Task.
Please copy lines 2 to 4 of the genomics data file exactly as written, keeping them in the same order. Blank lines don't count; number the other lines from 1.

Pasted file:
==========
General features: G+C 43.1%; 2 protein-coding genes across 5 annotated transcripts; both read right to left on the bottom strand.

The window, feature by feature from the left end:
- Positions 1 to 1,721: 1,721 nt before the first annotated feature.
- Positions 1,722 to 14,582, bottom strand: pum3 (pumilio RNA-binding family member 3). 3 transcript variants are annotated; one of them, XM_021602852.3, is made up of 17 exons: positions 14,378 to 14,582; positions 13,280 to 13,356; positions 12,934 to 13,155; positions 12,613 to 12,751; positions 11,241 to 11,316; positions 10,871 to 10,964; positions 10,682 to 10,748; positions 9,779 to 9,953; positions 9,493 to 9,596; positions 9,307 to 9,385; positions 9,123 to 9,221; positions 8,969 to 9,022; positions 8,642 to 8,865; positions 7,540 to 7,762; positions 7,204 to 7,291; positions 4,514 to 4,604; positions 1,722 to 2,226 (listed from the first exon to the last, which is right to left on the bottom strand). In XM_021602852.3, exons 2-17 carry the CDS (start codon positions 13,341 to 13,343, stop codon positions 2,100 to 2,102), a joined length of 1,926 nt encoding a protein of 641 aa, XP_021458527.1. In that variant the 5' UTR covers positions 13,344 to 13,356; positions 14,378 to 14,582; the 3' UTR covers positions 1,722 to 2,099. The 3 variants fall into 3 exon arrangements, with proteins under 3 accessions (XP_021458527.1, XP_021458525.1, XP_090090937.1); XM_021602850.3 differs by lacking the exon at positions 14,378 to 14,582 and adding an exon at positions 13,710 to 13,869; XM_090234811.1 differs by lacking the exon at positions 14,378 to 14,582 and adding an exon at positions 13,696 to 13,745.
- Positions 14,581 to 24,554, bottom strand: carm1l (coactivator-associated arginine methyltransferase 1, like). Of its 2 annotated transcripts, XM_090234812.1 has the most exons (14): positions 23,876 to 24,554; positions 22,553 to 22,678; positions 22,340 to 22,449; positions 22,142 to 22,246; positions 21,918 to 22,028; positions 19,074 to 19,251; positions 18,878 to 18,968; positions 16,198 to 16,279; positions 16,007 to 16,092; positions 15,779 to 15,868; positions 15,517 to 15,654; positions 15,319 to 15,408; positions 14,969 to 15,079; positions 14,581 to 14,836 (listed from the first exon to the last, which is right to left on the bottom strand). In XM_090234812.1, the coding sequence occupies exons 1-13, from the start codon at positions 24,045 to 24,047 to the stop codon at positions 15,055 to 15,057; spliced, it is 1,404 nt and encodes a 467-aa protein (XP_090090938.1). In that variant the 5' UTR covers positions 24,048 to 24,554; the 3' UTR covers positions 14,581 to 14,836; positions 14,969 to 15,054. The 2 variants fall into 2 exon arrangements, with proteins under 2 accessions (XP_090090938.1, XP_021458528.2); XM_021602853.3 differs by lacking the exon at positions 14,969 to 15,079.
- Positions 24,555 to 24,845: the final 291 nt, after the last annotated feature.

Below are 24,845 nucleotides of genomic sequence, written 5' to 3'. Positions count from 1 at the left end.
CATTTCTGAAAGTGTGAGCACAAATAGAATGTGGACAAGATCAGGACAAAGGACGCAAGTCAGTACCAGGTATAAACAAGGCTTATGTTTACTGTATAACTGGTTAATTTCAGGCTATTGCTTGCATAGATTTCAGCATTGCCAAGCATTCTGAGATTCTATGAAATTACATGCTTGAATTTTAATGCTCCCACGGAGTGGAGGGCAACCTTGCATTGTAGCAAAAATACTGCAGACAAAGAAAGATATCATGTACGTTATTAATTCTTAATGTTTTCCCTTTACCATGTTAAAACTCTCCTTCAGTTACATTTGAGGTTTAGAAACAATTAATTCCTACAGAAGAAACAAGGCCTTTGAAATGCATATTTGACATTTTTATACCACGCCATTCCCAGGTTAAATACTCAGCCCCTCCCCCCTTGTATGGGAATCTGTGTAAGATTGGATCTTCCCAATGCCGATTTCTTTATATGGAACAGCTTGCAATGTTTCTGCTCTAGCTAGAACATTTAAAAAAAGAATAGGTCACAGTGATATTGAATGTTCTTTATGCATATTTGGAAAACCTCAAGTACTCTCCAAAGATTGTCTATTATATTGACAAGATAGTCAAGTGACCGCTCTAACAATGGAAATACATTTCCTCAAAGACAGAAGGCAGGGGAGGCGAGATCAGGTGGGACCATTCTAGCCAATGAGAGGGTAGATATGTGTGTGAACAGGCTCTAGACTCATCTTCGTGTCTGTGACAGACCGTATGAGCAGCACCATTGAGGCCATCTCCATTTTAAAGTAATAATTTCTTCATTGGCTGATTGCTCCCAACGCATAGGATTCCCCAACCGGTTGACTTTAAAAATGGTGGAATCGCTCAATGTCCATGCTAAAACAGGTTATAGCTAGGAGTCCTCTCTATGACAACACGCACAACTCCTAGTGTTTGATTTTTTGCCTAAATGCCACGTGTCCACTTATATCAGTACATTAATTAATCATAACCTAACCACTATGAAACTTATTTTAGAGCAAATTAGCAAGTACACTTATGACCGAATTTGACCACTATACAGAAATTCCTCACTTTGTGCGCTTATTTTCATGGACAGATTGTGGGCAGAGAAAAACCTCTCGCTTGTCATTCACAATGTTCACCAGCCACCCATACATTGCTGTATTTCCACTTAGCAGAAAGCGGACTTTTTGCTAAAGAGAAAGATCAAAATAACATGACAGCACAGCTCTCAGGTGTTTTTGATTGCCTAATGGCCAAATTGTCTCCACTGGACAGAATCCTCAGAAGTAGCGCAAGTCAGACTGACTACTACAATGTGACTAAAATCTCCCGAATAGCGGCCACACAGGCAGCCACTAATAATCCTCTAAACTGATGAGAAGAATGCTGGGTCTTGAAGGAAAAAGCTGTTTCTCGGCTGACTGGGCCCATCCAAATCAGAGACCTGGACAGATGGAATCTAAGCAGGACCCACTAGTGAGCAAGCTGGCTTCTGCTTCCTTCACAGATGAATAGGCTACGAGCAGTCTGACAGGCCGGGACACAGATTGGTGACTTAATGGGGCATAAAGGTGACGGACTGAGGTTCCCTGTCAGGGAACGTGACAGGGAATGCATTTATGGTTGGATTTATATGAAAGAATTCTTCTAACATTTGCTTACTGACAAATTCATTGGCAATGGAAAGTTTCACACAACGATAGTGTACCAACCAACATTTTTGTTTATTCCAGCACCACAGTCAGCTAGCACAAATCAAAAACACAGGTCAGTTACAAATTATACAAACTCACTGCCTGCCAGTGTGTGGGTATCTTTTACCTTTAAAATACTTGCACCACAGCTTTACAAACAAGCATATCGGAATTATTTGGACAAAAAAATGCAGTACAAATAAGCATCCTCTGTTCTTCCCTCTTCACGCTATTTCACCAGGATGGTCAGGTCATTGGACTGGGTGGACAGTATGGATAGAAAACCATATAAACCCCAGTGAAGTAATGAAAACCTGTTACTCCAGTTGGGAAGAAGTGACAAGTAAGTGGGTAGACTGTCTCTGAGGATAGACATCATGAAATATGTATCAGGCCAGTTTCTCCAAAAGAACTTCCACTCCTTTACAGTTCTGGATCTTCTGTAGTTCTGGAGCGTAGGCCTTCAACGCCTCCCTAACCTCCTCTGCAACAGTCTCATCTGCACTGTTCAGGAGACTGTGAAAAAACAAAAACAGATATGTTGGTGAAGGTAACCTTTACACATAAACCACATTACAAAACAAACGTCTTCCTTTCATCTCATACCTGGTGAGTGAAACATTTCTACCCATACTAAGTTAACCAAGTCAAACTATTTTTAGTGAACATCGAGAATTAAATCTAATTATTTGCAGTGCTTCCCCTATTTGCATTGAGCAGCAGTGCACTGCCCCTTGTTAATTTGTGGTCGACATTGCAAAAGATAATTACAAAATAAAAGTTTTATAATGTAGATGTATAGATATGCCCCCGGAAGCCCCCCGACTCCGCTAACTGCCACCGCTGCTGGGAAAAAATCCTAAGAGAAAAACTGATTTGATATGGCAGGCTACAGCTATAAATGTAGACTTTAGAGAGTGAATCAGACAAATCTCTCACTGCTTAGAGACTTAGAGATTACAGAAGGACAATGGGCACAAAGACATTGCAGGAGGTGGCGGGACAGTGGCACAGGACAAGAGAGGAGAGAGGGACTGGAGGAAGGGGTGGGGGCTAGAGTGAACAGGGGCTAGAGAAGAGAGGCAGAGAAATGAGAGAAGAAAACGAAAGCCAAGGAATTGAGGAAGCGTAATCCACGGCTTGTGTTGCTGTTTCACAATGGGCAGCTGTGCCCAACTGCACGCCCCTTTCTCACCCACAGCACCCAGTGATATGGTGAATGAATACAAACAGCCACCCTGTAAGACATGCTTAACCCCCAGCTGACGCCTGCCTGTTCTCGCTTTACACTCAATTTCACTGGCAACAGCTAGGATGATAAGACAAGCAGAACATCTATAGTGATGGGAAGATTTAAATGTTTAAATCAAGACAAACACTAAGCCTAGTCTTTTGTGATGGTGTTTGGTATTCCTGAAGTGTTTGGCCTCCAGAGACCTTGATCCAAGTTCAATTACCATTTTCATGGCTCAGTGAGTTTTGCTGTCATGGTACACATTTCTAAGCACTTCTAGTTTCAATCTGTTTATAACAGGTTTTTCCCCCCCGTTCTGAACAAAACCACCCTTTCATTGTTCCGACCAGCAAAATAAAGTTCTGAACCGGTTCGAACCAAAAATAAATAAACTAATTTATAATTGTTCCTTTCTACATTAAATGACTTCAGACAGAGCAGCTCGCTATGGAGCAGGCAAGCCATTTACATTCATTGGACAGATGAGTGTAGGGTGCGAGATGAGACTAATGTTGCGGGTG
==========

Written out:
The window, feature by feature from the left end:
- Positions 1 to 1,721: 1,721 nt before the first annotated feature.
- Positions 1,722 to 14,582, bottom strand: pum3 (pumilio RNA-binding family member 3). 3 transcript variants are annotated; one of them, XM_021602852.3, is made up of 17 exons: positions 14,378 to 14,582; positions 13,280 to 13,356; positions 12,934 to 13,155; positions 12,613 to 12,751; positions 11,241 to 11,316; positions 10,871 to 10,964; positions 10,682 to 10,748; positions 9,779 to 9,953; positions 9,493 to 9,596; positions 9,307 to 9,385; positions 9,123 to 9,221; positions 8,969 to 9,022; positions 8,642 to 8,865; positions 7,540 to 7,762; positions 7,204 to 7,291; positions 4,514 to 4,604; positions 1,722 to 2,226 (listed from the first exon to the last, which is right to left on the bottom strand). In XM_021602852.3, exons 2-17 carry the CDS (start codon positions 13,341 to 13,343, stop codon positions 2,100 to 2,102), a joined length of 1,926 nt encoding a protein of 641 aa, XP_021458527.1. In that variant the 5' UTR covers positions 13,344 to 13,356; positions 14,378 to 14,582; the 3' UTR covers positions 1,722 to 2,099. The 3 variants fall into 3 exon arrangements, with proteins under 3 accessions (XP_021458527.1, XP_021458525.1, XP_090090937.1); XM_021602850.3 differs by lacking the exon at positions 14,378 to 14,582 and adding an exon at positions 13,710 to 13,869; XM_090234811.1 differs by lacking the exon at positions 14,378 to 14,582 and adding an exon at positions 13,696 to 13,745.